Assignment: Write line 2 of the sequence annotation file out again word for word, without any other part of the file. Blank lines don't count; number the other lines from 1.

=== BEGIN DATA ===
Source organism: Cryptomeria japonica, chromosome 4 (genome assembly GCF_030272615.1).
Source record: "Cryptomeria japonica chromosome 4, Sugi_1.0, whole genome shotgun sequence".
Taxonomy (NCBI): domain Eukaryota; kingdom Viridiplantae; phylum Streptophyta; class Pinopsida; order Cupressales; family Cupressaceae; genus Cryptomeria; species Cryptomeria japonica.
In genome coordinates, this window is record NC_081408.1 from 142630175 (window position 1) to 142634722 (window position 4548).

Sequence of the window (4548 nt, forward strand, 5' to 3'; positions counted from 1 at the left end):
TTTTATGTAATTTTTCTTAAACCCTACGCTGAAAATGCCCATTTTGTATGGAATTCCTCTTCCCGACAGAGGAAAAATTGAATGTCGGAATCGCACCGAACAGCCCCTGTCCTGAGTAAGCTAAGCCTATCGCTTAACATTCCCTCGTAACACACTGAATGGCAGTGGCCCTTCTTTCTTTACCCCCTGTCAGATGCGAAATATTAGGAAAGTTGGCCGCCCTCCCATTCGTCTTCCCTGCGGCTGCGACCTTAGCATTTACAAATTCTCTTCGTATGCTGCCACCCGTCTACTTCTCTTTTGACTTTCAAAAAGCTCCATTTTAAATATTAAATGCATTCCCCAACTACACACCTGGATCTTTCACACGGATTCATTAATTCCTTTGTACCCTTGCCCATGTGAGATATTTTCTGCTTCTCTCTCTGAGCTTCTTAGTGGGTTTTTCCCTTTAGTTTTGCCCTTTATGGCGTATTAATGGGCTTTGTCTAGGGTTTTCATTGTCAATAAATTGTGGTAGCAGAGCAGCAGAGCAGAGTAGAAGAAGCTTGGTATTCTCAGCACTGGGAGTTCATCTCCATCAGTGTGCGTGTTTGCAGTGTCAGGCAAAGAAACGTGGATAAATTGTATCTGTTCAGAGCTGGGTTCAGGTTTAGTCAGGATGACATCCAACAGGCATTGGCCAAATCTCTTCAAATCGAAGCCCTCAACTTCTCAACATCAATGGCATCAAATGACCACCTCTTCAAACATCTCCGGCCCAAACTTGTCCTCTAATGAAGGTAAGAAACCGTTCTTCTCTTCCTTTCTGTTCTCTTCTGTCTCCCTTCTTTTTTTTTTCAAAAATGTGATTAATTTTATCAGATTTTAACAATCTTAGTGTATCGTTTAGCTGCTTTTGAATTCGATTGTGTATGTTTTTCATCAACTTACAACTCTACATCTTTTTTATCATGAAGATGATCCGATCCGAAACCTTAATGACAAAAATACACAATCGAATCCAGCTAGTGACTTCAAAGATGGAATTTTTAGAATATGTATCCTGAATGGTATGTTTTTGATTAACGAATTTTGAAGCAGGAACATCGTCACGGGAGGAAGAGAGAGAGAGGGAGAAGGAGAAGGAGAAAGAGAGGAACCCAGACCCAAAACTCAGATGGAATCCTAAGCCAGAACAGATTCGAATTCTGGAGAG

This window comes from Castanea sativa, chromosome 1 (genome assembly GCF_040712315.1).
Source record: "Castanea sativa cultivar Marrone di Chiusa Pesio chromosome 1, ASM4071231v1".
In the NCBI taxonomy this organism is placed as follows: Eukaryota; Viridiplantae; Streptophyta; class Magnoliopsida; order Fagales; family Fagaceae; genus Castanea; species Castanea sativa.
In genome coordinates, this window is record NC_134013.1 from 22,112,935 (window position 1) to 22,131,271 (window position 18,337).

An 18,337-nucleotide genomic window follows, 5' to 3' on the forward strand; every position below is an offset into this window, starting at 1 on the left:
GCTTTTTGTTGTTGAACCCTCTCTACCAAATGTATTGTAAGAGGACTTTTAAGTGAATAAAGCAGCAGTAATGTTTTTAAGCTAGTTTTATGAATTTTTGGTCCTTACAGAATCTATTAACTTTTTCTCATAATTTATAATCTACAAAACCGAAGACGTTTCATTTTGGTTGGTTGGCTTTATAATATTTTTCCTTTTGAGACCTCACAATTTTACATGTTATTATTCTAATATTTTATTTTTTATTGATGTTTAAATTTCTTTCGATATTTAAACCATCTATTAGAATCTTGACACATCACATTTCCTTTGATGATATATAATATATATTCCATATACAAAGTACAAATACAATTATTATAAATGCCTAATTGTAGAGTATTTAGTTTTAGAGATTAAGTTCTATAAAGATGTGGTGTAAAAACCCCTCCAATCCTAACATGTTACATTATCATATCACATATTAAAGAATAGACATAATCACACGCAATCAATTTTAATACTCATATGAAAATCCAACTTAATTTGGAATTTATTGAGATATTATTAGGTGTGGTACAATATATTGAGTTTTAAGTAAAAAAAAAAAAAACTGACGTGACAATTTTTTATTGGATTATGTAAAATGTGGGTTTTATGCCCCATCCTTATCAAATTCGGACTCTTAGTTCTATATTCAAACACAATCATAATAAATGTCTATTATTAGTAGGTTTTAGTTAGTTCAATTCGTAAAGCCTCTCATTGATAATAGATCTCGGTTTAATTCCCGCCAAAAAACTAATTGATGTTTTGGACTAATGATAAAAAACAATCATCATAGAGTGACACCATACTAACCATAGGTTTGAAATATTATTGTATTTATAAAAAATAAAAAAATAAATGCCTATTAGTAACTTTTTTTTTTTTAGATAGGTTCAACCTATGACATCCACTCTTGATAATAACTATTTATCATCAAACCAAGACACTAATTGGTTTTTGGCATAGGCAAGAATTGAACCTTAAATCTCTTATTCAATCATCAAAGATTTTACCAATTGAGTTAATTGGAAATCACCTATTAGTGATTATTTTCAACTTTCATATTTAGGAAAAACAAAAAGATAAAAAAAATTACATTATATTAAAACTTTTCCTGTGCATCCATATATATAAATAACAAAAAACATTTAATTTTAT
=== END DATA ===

Source record: "Cryptomeria japonica chromosome 4, Sugi_1.0, whole genome shotgun sequence".